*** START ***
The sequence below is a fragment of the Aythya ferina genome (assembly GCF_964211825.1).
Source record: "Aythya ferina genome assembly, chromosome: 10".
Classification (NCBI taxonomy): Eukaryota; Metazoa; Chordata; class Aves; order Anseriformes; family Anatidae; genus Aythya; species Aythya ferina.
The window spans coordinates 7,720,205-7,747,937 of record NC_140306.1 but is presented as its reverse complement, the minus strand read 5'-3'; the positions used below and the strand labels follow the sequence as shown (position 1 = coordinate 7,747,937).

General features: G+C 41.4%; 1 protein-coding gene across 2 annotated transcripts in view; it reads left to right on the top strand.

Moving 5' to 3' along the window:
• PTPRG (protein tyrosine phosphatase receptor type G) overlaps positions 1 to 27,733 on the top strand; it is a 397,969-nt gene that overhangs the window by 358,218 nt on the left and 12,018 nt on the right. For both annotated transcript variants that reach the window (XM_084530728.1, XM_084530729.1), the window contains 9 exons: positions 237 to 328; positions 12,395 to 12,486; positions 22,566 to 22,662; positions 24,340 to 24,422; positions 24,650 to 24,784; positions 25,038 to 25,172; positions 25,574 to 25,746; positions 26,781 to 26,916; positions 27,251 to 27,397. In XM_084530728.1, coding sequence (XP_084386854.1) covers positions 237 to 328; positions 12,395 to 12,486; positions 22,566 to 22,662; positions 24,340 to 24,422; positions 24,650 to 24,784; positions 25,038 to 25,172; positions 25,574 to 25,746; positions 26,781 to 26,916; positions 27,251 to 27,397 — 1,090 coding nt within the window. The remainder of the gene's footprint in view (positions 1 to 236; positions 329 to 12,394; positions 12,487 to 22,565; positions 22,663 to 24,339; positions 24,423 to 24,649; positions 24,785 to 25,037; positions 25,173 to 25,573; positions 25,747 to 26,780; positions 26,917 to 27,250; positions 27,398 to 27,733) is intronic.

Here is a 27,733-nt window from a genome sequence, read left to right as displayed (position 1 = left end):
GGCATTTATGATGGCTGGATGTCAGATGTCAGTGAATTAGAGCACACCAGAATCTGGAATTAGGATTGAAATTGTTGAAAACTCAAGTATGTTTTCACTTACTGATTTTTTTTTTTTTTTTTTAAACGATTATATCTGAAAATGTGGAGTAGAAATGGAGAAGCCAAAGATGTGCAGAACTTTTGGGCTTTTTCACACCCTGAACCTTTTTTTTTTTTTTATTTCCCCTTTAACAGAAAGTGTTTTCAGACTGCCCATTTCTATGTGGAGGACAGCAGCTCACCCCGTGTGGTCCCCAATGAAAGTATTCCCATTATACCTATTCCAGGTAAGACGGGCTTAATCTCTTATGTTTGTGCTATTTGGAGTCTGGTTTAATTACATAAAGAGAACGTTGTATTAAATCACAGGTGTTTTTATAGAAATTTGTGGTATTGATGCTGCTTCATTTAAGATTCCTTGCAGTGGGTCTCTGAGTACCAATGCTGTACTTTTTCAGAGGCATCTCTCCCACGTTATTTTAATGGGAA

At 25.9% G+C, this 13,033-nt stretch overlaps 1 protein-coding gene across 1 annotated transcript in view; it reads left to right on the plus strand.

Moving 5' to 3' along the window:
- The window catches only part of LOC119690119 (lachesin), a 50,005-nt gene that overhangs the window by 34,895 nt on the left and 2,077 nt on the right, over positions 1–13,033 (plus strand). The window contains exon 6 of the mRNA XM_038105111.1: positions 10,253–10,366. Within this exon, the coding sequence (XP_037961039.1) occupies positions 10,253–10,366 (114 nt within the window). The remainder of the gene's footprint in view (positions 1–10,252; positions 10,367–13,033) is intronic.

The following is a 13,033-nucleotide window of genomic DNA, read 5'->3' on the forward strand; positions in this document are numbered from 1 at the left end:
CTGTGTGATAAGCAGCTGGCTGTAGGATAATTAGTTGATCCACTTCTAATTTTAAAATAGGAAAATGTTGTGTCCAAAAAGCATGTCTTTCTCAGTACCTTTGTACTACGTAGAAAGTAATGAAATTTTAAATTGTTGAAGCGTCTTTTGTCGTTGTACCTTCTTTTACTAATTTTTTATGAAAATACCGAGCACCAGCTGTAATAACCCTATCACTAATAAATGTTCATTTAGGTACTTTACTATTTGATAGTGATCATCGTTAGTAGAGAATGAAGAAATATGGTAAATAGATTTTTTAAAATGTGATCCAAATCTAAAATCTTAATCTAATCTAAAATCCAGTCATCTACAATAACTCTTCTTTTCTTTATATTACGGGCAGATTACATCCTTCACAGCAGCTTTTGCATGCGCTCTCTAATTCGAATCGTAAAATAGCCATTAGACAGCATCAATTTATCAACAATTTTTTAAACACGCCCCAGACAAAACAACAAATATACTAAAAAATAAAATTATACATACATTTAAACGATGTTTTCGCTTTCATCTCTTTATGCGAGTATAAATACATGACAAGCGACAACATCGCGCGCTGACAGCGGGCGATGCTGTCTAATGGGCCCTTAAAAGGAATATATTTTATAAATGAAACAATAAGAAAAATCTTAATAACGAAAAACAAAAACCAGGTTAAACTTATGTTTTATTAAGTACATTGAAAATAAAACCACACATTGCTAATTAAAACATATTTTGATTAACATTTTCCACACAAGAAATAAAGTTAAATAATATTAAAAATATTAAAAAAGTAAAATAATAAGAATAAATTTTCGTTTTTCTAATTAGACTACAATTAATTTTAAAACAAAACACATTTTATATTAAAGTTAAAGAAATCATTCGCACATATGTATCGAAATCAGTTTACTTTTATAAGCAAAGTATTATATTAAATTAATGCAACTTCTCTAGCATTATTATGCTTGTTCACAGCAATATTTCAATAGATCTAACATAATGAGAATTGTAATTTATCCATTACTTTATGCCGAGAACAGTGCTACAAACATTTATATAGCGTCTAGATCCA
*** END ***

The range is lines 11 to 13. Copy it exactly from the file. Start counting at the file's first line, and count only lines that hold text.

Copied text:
Moving 5' to 3' along the window:
- The window catches only part of LOC119690119 (lachesin), a 50,005-nt gene that overhangs the window by 34,895 nt on the left and 2,077 nt on the right, over positions 1–13,033 (plus strand). The window contains exon 6 of the mRNA XM_038105111.1: positions 10,253–10,366. Within this exon, the coding sequence (XP_037961039.1) occupies positions 10,253–10,366 (114 nt within the window). The remainder of the gene's footprint in view (positions 1–10,252; positions 10,367–13,033) is intronic.

The following is a 13,033-nucleotide window of genomic DNA, read 5'->3' on the forward strand; positions in this document are numbered from 1 at the left end: